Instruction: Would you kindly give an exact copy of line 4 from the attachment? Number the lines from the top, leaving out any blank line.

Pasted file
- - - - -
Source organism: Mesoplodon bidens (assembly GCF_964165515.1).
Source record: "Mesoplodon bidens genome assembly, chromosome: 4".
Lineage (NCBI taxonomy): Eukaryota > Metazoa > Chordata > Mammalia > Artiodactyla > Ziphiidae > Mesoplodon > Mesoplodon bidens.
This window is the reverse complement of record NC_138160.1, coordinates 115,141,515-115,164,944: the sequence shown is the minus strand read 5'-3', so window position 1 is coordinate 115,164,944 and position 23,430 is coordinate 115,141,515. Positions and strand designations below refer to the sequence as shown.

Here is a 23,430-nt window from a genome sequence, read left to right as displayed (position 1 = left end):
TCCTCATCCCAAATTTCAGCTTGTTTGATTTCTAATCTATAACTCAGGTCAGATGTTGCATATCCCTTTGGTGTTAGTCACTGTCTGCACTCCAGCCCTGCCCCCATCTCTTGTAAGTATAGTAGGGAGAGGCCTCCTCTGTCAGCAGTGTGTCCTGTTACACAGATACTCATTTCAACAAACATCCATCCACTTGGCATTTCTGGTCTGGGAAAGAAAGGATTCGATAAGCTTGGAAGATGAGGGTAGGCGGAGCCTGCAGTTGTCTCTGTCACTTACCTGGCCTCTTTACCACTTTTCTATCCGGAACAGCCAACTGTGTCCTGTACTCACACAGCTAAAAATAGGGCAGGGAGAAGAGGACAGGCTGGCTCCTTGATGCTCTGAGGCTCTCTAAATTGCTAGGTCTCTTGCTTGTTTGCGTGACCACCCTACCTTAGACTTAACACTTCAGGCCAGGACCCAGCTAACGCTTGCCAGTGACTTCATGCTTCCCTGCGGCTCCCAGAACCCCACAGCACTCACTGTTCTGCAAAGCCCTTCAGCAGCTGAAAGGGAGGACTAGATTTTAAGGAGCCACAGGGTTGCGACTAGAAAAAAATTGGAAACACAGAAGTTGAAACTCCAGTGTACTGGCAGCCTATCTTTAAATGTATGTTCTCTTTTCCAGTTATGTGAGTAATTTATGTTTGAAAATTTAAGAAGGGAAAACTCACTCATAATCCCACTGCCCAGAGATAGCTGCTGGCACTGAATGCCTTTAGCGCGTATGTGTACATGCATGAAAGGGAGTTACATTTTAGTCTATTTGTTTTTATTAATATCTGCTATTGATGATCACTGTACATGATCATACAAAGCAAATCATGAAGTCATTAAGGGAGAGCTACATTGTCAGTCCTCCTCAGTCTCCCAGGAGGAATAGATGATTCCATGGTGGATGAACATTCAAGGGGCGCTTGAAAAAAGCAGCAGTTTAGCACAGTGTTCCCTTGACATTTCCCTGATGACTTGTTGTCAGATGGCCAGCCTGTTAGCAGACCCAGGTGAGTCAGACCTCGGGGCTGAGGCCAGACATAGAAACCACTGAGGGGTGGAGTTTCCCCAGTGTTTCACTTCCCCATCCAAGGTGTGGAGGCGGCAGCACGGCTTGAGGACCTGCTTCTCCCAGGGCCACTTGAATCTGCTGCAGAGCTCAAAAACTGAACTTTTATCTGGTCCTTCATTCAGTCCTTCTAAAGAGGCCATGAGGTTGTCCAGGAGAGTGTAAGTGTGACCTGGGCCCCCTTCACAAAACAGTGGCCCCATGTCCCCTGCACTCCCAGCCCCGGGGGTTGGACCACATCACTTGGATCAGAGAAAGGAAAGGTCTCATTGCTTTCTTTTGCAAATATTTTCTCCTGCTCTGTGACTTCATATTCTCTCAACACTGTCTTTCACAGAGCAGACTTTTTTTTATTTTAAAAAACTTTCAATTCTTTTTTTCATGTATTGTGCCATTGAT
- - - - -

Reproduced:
This window is the reverse complement of record NC_138160.1, coordinates 115,141,515-115,164,944: the sequence shown is the minus strand read 5'-3', so window position 1 is coordinate 115,164,944 and position 23,430 is coordinate 115,141,515. Positions and strand designations below refer to the sequence as shown.